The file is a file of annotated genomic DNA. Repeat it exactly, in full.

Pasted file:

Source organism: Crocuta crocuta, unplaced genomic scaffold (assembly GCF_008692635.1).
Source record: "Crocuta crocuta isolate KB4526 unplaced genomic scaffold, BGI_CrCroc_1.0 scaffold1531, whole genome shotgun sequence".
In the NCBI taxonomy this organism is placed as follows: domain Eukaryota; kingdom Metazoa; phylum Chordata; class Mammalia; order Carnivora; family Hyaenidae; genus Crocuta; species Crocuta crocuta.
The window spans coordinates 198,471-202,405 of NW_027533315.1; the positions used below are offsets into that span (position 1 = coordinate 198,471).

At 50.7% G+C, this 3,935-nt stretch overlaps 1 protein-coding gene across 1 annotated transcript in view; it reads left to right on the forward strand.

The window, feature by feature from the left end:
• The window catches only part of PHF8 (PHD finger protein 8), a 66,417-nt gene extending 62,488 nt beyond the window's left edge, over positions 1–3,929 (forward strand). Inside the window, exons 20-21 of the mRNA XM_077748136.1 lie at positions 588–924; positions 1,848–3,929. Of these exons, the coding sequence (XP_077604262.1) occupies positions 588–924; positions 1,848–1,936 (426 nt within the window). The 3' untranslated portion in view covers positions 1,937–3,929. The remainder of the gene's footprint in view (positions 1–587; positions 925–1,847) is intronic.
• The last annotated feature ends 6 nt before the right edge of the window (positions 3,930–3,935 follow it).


Source organism: Crocuta crocuta, unplaced genomic scaffold (assembly GCF_008692635.1).
Source record: "Crocuta crocuta isolate KB4526 unplaced genomic scaffold, BGI_CrCroc_1.0 scaffold1531, whole genome shotgun sequence".
In the NCBI taxonomy this organism is placed as follows: domain Eukaryota; kingdom Metazoa; phylum Chordata; class Mammalia; order Carnivora; family Hyaenidae; genus Crocuta; species Crocuta crocuta.
The window spans coordinates 198,471-202,405 of NW_027533315.1; the positions used below are offsets into that span (position 1 = coordinate 198,471).

At 50.7% G+C, this 3,935-nt stretch overlaps 1 protein-coding gene across 1 annotated transcript in view; it reads left to right on the forward strand.

The window, feature by feature from the left end:
• The window catches only part of PHF8 (PHD finger protein 8), a 66,417-nt gene extending 62,488 nt beyond the window's left edge, over positions 1–3,929 (forward strand). Inside the window, exons 20-21 of the mRNA XM_077748136.1 lie at positions 588–924; positions 1,848–3,929. Of these exons, the coding sequence (XP_077604262.1) occupies positions 588–924; positions 1,848–1,936 (426 nt within the window). The 3' untranslated portion in view covers positions 1,937–3,929. The remainder of the gene's footprint in view (positions 1–587; positions 925–1,847) is intronic.
• The last annotated feature ends 6 nt before the right edge of the window (positions 3,930–3,935 follow it).